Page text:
Take Control of Planned early deliveries

For decades, organizations like the American College of Obstetricians and Gynecologists (ACOG) and the March of Dimes have been promoting the importance of full-term pregnancies—those naturally reaching at least 39 weeks gestation—yet early elective deliveries still account for 10-15 percent of all deliveries.

Women should understand the risks of having an early elective delivery. Numerous studies show early elective deliveries are associated with increased maternal and neonatal complications for both mothers and newborns, compared to deliveries occurring beyond 39 weeks and women who go into labor on their own.

Stressed out women

Partner with your doctor or caregiver to create a birth plan

Developing a birth plan is a great way to make sure you have considered all your options about pregnancy, labor and delivery. This also allows you to share your expectations and desires with your health care provider.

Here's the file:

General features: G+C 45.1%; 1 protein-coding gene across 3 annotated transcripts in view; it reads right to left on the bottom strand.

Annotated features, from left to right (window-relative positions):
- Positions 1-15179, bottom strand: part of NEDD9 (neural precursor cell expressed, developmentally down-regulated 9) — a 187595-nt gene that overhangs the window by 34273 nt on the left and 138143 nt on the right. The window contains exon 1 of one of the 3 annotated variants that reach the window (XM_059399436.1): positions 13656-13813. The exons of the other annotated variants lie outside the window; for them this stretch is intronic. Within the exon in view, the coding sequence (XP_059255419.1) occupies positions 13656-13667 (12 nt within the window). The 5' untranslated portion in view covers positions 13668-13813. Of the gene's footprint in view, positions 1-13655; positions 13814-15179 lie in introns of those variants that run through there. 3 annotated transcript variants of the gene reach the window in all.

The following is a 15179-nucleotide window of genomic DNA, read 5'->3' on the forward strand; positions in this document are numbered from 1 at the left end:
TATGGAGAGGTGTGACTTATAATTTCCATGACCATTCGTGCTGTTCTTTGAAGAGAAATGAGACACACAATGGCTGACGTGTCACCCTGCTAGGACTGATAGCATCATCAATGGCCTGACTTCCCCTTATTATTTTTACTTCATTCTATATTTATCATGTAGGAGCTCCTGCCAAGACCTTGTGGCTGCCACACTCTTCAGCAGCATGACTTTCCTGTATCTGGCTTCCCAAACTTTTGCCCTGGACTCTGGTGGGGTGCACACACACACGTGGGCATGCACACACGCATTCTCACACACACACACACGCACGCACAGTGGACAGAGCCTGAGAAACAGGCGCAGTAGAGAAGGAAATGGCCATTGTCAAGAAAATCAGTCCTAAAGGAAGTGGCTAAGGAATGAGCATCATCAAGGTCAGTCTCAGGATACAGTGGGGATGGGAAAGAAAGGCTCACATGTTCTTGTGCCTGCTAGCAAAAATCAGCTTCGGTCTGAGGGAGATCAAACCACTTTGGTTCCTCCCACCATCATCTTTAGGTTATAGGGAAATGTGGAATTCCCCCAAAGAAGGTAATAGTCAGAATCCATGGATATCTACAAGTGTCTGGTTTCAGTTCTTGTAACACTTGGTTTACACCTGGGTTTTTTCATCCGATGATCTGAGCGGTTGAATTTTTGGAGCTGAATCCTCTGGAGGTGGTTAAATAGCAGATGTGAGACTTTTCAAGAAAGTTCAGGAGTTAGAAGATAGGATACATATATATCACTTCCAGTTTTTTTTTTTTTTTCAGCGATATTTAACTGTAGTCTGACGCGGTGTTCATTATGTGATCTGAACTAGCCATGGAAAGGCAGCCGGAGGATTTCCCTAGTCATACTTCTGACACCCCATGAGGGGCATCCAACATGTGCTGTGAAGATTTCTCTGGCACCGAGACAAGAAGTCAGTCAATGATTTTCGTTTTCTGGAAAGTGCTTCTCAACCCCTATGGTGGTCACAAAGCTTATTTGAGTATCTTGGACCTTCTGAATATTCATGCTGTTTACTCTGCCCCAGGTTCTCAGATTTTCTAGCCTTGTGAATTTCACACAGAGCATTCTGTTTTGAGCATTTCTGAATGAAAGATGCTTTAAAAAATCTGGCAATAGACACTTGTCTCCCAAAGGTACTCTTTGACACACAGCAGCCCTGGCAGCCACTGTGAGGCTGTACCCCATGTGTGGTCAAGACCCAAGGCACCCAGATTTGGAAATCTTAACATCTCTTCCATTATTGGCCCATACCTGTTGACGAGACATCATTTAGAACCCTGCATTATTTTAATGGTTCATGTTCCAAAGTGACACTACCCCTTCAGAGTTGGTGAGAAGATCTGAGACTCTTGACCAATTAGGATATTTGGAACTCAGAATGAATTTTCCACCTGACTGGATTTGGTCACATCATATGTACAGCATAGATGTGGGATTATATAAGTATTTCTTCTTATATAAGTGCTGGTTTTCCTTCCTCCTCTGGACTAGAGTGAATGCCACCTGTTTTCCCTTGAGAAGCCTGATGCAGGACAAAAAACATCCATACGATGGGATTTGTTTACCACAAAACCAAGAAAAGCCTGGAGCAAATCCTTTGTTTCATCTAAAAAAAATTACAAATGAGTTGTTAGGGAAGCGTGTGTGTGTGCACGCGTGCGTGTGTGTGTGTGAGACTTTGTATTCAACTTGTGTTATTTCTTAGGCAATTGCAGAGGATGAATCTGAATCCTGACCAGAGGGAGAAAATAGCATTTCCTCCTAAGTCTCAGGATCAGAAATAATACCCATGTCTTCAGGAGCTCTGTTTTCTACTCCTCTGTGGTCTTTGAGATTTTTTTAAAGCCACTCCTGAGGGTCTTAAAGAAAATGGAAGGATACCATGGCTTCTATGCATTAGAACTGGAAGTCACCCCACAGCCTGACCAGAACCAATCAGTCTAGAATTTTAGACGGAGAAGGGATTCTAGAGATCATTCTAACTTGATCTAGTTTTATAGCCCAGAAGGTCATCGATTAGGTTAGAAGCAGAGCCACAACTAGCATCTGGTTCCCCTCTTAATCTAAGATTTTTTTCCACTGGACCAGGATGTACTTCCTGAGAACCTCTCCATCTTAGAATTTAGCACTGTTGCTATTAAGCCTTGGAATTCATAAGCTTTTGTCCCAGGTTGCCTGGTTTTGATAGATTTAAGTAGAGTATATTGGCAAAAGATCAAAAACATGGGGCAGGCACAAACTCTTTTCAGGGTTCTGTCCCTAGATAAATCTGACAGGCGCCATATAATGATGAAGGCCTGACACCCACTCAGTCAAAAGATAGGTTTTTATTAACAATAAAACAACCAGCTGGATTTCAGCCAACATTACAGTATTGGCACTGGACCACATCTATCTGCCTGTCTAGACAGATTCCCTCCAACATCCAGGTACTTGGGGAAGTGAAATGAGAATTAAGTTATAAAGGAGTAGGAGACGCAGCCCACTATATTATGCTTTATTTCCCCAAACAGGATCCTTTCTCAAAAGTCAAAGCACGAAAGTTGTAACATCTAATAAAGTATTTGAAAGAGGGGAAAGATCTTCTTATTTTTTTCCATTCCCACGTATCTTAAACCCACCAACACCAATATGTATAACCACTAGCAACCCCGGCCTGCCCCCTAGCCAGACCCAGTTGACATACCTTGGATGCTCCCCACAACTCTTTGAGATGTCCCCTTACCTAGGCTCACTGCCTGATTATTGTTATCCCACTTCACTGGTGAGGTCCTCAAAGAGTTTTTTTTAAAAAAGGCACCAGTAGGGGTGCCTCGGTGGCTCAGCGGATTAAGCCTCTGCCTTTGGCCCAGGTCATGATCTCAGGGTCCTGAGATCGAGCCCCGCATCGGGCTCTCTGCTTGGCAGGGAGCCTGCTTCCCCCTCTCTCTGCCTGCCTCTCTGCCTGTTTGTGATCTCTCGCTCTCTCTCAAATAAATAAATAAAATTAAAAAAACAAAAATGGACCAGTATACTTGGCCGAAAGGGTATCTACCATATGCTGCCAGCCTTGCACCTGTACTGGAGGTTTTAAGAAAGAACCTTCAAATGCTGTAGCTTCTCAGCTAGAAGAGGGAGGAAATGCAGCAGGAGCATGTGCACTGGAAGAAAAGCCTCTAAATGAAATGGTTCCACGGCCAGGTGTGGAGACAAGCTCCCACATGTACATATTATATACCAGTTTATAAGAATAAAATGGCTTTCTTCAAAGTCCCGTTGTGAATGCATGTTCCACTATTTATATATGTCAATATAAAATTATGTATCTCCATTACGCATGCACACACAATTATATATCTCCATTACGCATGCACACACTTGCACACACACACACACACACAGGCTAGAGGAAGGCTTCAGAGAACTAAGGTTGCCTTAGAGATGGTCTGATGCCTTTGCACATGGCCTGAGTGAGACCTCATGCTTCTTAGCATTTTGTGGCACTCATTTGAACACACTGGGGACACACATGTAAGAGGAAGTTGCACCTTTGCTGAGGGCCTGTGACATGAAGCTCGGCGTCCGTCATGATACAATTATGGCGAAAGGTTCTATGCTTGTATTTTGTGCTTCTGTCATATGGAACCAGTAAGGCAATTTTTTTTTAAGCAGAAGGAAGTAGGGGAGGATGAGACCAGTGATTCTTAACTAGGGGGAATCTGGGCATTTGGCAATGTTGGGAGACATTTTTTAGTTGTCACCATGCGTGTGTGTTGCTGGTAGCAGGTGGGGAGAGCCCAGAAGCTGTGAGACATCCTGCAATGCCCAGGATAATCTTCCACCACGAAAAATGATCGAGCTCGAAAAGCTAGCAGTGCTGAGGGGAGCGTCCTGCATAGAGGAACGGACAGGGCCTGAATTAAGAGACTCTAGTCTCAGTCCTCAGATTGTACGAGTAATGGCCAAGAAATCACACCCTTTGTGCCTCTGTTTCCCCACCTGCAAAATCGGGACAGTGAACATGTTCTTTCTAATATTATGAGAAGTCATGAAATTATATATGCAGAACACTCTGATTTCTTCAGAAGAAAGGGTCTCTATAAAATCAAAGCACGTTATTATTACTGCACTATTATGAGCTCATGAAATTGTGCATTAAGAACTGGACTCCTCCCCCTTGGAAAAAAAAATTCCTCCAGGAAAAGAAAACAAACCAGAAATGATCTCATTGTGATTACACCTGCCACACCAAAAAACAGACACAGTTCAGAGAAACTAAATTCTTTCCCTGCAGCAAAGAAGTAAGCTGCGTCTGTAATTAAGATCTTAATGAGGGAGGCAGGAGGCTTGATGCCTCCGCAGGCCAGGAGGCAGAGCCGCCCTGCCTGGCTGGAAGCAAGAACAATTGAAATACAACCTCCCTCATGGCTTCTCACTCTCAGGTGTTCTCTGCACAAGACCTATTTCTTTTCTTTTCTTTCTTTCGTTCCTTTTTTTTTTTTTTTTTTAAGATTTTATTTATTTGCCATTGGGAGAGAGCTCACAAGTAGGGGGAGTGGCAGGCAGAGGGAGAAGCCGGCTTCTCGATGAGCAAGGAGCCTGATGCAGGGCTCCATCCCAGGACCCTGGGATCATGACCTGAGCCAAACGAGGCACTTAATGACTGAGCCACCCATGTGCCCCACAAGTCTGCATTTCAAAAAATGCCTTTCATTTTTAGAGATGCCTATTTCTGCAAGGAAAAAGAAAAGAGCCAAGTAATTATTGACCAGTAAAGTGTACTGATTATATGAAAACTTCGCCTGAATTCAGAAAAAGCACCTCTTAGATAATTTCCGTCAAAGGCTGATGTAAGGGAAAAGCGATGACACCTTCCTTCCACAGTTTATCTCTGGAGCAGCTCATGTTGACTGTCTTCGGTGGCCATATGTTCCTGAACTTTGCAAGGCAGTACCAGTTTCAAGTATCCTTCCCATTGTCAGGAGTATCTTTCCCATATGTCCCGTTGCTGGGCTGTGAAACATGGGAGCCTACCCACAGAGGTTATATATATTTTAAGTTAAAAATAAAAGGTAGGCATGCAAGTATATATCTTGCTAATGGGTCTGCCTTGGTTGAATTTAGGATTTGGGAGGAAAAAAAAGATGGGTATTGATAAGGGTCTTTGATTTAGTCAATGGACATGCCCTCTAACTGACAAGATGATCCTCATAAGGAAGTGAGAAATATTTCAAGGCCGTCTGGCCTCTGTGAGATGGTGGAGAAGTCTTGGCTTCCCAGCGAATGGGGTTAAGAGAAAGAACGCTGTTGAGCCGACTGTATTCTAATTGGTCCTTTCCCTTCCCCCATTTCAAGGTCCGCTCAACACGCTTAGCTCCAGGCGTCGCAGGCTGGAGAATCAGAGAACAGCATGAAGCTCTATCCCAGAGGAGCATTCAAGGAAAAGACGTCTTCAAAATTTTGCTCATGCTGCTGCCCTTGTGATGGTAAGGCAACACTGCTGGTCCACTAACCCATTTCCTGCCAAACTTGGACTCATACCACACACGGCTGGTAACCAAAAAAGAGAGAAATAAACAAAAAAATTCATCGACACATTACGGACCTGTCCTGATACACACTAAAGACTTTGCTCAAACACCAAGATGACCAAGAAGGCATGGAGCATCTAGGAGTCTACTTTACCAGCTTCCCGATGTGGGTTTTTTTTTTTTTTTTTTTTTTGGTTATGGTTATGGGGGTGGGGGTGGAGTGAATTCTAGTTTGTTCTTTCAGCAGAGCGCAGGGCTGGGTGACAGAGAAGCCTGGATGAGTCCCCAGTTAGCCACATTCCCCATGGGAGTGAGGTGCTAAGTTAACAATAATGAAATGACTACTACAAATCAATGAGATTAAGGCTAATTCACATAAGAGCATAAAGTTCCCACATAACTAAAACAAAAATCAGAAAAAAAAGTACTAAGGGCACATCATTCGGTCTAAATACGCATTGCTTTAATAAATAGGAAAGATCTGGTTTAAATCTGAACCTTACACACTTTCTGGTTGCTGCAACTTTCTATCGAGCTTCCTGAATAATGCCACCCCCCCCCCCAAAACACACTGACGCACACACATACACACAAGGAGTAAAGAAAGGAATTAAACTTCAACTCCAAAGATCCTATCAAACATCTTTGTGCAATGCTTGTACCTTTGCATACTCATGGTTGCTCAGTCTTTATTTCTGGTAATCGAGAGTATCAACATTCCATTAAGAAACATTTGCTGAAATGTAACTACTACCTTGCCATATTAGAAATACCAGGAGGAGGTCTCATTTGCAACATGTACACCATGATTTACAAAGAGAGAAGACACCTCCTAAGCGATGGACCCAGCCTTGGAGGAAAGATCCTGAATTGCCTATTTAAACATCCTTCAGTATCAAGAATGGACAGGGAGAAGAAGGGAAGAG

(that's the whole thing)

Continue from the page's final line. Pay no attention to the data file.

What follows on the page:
Use the resources on this page to help develop your birth plan. You can also ask your doctor or caregiver to help you.

Take Control of Your Health, Inducing

Get Active on Social Media

Text for Babies Text 4 Baby is a free text messaging system that gives mom health tips dependent upon her time in pregnancy. The texts continue up until your baby is one year old. Click here to sign up.

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MBGH Logo The MBGH "Preventing Early Elective Deliveries (EED) Project

The Midwest Business Group on Health (MBGH) leads the EED Project as a collaborative to reduce or eliminate early elective deliveries in Illinois. The EED Project has the following components:

  • Educating consumers through TV, the Internet and social media about the risks of non-medically related, early elective deliveries
  • Educating employers on how to help their covered populations improve the maternity care they receive
  • Working with hospitals, physicians, health plans, government entities, media, community groups and employer organizations to educate providers and others about the rate of EEDs, how this can be reduced and how consumers can identify higher quality providers

Funding for this work comes from the Robert Wood Johnson Foundation and the United Health Foundation, with support from the National Business Coalition on Health.